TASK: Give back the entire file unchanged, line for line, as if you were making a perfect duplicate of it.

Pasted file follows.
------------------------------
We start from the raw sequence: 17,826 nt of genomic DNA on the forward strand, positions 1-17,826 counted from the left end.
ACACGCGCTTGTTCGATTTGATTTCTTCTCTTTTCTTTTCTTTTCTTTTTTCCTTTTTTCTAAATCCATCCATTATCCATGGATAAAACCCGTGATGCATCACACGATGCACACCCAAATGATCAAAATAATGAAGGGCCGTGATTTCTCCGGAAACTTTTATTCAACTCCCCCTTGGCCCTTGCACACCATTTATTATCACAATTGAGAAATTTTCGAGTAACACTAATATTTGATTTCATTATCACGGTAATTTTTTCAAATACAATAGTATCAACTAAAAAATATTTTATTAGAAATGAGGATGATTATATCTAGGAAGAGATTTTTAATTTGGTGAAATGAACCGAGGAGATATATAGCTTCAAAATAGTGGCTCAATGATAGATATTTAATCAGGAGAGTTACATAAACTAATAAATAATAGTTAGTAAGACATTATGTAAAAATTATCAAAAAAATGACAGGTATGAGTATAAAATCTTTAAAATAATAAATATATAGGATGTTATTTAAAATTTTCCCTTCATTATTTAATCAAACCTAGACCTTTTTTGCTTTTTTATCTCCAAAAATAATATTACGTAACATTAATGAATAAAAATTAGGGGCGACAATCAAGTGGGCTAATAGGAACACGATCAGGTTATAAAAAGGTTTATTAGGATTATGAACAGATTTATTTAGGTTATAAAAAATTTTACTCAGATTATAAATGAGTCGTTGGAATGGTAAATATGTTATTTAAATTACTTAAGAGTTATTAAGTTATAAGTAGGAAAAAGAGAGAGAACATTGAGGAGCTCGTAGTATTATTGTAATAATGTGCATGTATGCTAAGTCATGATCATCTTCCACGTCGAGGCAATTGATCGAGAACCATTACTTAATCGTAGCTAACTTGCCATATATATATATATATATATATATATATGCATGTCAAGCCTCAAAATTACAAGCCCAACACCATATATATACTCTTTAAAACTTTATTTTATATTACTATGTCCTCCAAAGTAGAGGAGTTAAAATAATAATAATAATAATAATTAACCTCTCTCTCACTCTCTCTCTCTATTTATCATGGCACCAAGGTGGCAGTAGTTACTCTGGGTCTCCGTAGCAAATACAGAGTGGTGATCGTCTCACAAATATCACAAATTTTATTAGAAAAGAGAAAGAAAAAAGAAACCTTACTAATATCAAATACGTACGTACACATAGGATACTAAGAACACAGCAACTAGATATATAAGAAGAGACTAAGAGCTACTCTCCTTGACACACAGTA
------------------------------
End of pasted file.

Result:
We start from the raw sequence: 17,826 nt of genomic DNA on the forward strand, positions 1-17,826 counted from the left end.
ACACGCGCTTGTTCGATTTGATTTCTTCTCTTTTCTTTTCTTTTCTTTTTTCCTTTTTTCTAAATCCATCCATTATCCATGGATAAAACCCGTGATGCATCACACGATGCACACCCAAATGATCAAAATAATGAAGGGCCGTGATTTCTCCGGAAACTTTTATTCAACTCCCCCTTGGCCCTTGCACACCATTTATTATCACAATTGAGAAATTTTCGAGTAACACTAATATTTGATTTCATTATCACGGTAATTTTTTCAAATACAATAGTATCAACTAAAAAATATTTTATTAGAAATGAGGATGATTATATCTAGGAAGAGATTTTTAATTTGGTGAAATGAACCGAGGAGATATATAGCTTCAAAATAGTGGCTCAATGATAGATATTTAATCAGGAGAGTTACATAAACTAATAAATAATAGTTAGTAAGACATTATGTAAAAATTATCAAAAAAATGACAGGTATGAGTATAAAATCTTTAAAATAATAAATATATAGGATGTTATTTAAAATTTTCCCTTCATTATTTAATCAAACCTAGACCTTTTTTGCTTTTTTATCTCCAAAAATAATATTACGTAACATTAATGAATAAAAATTAGGGGCGACAATCAAGTGGGCTAATAGGAACACGATCAGGTTATAAAAAGGTTTATTAGGATTATGAACAGATTTATTTAGGTTATAAAAAATTTTACTCAGATTATAAATGAGTCGTTGGAATGGTAAATATGTTATTTAAATTACTTAAGAGTTATTAAGTTATAAGTAGGAAAAAGAGAGAGAACATTGAGGAGCTCGTAGTATTATTGTAATAATGTGCATGTATGCTAAGTCATGATCATCTTCCACGTCGAGGCAATTGATCGAGAACCATTACTTAATCGTAGCTAACTTGCCATATATATATATATATATATATATATATGCATGTCAAGCCTCAAAATTACAAGCCCAACACCATATATATACTCTTTAAAACTTTATTTTATATTACTATGTCCTCCAAAGTAGAGGAGTTAAAATAATAATAATAATAATAATTAACCTCTCTCTCACTCTCTCTCTCTATTTATCATGGCACCAAGGTGGCAGTAGTTACTCTGGGTCTCCGTAGCAAATACAGAGTGGTGATCGTCTCACAAATATCACAAATTTTATTAGAAAAGAGAAAGAAAAAAGAAACCTTACTAATATCAAATACGTACGTACACATAGGATACTAAGAACACAGCAACTAGATATATAAGAAGAGACTAAGAGCTACTCTCCTTGACACACAGTA